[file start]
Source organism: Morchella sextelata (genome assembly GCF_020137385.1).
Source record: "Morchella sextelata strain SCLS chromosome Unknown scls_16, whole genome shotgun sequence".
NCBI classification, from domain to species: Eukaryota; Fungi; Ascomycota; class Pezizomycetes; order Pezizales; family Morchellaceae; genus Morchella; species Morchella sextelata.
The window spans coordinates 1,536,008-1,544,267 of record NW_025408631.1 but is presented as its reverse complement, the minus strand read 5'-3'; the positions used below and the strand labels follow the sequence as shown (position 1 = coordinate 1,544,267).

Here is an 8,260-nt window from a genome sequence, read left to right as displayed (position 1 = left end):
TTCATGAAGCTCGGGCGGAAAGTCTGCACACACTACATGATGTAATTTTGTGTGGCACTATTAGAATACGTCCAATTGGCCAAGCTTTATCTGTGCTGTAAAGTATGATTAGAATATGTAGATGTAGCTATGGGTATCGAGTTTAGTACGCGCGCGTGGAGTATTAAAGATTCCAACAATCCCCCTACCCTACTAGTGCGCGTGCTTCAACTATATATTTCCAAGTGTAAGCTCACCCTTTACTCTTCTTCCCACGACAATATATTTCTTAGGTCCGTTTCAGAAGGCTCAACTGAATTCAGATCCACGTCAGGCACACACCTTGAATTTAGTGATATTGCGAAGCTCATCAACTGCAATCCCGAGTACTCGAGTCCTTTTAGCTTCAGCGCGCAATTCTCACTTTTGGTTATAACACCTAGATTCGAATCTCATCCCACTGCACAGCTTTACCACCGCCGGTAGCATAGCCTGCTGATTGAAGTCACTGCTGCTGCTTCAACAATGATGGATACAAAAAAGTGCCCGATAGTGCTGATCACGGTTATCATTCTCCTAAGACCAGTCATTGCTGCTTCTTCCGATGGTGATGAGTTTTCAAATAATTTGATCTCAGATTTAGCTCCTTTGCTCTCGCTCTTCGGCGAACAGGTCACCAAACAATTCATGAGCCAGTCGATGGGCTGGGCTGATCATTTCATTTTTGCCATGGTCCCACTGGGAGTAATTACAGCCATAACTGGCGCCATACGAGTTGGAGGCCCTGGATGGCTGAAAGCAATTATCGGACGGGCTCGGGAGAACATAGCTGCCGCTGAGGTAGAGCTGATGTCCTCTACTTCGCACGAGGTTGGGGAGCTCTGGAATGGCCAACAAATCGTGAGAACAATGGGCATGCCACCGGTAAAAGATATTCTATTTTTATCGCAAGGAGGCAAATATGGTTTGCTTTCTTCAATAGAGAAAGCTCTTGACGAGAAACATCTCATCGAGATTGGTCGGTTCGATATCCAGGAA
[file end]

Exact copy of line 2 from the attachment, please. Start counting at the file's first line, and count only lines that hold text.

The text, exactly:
Source record: "Morchella sextelata strain SCLS chromosome Unknown scls_16, whole genome shotgun sequence".